This morning my pastor, Mike Bullmore, finished his sermon series on 1 Corinthians with a sermon on 1 Corinthians 16 entitled “What We Should Do with Our Money” (37:48 long). Mike hit a home run with this one. It’s an excellent example of how to preach on giving. He approaches it with just the right tone and spirit, and he avoids the errors of both legalism (e.g., “Christians must give exactly 10% of their gross income or else they are robbing God!”) and libertinism (e.g., “Christians are not required to tithe” with the implication that giving is optional).
Here’s a brief overview/paraphrase of the sermon:
- Some churches talk about money too much, and others don’t talk about it at all. Both extremes are unhealthy.
- This passage is not a comprehensive discourse on Christian stewardship of money. Other responsibilities include (1) earning money through faithful work so that one can pay for food, clothing, and shelter and (2) saving money for life’s future need (while not stockpiling in a greedy way that places one’s trust is riches).
- Mike is grateful for CrossWay’s commitment to expository preaching and for CrossWay’s responsiveness to this preaching. The preaching is tethered to the text, and this particular sermon is tethered to a text on money.
- Give to relieve the suffering of others, especially of fellow Christians (1 Cor 16:1–4). This “collection” was a special offering in addition to regular giving.
- Give to support the work of the gospel (1 Cor 16:5–11).
- Our giving should be a planned priority.
- Our giving should be proportional to our income. Give obediently, generously, and sacrificially. Cf. C. S. Lewis: “I do not believe one can settle how much we ought to give. I am afraid the only safe rule is to give more than we can spare. In other words, if our expenditure on comforts, luxuries, amusement, etc., is up to the standard common among those with the same income as our own, we are probably giving away too little. If our giving does not at all pinch or hamper us, I should say it is too small. There ought to be things we should like to do and cannot because our commitment to giving excludes them” [Mere Christianity; see here].
- Our giving should be marked by prudence. It should be transparent, above board, and marked by integrity. For example, a church’s giving should have public accountability.
- Our giving and our teaching about giving should be simple and straightforward. No pressure, no gimmicks, no excessive emotion. Simply put: don’t waste your money; rather, use it for God’s purposes and for his glory.
- Randy Alcorn. The Treasure Principle: Unlocking the Secret of Joyful Giving. Sisters, OR: Multnomah, 2005. [Mike Bullmore warmly recommends this book to his church. Cf. my summary.]
- Craig L. Blomberg. Neither Poverty Nor Riches: A Biblical Theology of Possessions. Edited by D. A. Carson. New Studies in Biblical Theology 7. Downers Grove: IVP, 2001. [D. A. Carson frequently recommends this as the finest study available on the subject. Blomberg puts his money where his pen is: he strategically gives something like 50% of his salary, including donating his book royalties. Cf. my summary.]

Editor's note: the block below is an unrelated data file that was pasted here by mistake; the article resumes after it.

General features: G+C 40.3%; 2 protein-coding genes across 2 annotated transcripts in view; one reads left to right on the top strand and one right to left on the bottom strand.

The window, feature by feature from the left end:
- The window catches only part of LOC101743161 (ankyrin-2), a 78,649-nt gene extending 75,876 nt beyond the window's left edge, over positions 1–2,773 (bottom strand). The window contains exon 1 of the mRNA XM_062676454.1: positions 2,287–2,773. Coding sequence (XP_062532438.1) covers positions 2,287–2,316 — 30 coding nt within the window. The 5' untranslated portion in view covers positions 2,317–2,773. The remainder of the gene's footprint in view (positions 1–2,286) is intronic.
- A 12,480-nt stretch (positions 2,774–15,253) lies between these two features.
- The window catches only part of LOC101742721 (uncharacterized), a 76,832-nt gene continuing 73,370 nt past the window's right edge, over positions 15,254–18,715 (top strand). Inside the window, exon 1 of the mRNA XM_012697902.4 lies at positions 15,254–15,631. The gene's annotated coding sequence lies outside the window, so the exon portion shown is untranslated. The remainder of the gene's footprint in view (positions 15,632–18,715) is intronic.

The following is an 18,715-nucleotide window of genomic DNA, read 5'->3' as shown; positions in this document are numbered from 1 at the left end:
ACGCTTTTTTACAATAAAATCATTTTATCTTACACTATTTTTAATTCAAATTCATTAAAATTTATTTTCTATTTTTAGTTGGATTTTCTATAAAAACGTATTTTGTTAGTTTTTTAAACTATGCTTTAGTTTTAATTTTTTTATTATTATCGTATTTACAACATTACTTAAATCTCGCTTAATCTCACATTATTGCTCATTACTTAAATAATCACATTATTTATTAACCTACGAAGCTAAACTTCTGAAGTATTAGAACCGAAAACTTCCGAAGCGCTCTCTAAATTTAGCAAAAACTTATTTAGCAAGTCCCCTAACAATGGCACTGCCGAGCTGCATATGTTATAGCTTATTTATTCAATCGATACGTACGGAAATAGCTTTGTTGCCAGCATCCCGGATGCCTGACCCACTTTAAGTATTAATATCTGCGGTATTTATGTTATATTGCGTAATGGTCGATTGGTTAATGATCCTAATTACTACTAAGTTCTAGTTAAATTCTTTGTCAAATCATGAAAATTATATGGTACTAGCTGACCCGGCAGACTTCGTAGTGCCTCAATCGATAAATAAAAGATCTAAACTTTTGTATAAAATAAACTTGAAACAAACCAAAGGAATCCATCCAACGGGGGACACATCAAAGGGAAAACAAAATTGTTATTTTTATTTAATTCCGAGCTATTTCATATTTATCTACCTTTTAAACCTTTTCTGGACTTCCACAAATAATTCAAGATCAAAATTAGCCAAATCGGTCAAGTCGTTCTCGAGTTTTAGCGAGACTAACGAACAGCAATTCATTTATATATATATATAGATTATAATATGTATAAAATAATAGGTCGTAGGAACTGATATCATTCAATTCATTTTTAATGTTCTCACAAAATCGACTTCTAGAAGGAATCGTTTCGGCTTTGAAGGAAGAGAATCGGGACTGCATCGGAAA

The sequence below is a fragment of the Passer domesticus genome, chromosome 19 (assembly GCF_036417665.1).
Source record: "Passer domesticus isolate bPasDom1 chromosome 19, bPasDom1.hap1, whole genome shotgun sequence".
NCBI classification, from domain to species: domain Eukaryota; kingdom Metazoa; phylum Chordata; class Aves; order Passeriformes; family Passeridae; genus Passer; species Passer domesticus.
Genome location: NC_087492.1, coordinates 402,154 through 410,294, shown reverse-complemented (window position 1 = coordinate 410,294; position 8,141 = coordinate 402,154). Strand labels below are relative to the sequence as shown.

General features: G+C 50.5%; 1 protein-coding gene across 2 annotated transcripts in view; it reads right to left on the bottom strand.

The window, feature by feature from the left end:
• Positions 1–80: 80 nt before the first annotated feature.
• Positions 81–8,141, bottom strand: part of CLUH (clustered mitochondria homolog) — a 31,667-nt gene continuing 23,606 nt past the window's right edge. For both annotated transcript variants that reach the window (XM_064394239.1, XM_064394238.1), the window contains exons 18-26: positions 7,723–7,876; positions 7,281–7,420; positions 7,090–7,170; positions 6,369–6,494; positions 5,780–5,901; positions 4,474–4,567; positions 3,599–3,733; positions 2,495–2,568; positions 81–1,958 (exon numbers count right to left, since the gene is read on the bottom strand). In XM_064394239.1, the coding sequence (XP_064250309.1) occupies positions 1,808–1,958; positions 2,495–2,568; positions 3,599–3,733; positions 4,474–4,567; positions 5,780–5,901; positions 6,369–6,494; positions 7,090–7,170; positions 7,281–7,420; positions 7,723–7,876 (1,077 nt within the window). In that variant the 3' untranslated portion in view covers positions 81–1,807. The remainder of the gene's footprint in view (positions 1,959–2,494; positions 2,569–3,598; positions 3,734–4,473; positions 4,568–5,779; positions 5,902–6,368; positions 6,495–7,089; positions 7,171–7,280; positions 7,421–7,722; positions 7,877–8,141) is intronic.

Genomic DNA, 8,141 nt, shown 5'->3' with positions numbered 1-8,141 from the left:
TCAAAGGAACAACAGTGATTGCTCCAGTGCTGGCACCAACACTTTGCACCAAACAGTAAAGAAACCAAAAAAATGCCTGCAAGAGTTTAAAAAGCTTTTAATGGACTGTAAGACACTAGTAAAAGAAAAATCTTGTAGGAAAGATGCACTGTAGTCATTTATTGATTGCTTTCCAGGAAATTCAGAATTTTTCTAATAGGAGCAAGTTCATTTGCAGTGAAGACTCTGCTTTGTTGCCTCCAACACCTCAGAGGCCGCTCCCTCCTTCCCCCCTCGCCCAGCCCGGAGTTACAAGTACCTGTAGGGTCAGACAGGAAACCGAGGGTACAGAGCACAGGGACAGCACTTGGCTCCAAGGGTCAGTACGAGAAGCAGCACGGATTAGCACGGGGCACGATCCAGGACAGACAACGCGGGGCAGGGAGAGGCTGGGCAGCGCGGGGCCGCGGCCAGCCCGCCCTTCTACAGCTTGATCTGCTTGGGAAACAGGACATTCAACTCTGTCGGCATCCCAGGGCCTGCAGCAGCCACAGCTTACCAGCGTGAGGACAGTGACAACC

- D. A. Carson. “Are Christians Required to Tithe?” Christianity Today 43:13 (November 15, 1999): 94. [Even in an uncharacteristically short article like this, Carson avoids reductionism with qualifications; he opens with this sentence: “A simple yes or no to this question would be horribly misleading.” He draws two applications: (1) “beware of pride” and (2) “remember why you’re giving.” He asks, “Why not aim for 20 percent in your giving? Or 30? Or more, depending on your circumstances ([1 Cor] 8:12)?”]
- Wayne Grudem, Daniel R. Heimbach, C. Ben Mitchell, and Craig Mitchell [at least they are the authors listed for thirteen articles under the heading “Biblical Ethics: An Overview”]. “Stewardship.” Pages 2559–60 in the ESV Study Bible. Edited by Wayne Grudem. Wheaton: Crossway, 2008. [It ends with a chart labeled “NT Guidelines for Giving,” noting that giving should be (1) willing and cheerful, (2) a regular pattern of life, (3) proportionate to one’s ability, (4) generous, and (5) sacrificial.]
- Andreas J. Köstenberger with David A. Croteau. “To Tithe or Not to Tithe?” Biblical Foundations (November 6, 2006). [This is a blog post published on Köstenberger’s blog. I’d recommend reading this before reading parts 1 and 2 of their study published in Bulletin of Biblical Research (the next two items).]
- Andreas J. Köstenberger and David A. Croteau. [Part 1] “‘Will a Man Rob God?’ (Malachi 3:8): A Study of Tithing in the Old and New Testaments.” Bulletin of Biblical Research 16 (2006): 53–77.
- Andreas J. Köstenberger and David A. Croteau. [Part 2] “Reconstructing a Biblical Model for Giving: A Discussion of Relevant Systematic Issues and New Testament Principles.” Bulletin of Biblical Research 16 (2006): 237–60. [Conclusion: NT giving should be (1) systematic, (2) proportional, (3) sacrificial and generous, (4) intentional, (5) motivated by love, equality, and blessing, (6) cheerful, and (7) voluntary.]
- John Piper. “Resources on Money.” A collection of penetrating and passionate sermons and articles.
- Thomas R. Schreiner, “Should Christians Tithe?“
- Randy Alcorn, “Ten Fatal Dangers of Materialism“
- David A. Croteau. You Mean I Don’t Have to Tithe? A Deconstruction of Tithing and a Reconstruction of Post-Tithe Giving. McMaster Theological Studies. Eugene, OR: Pickwick, 2010.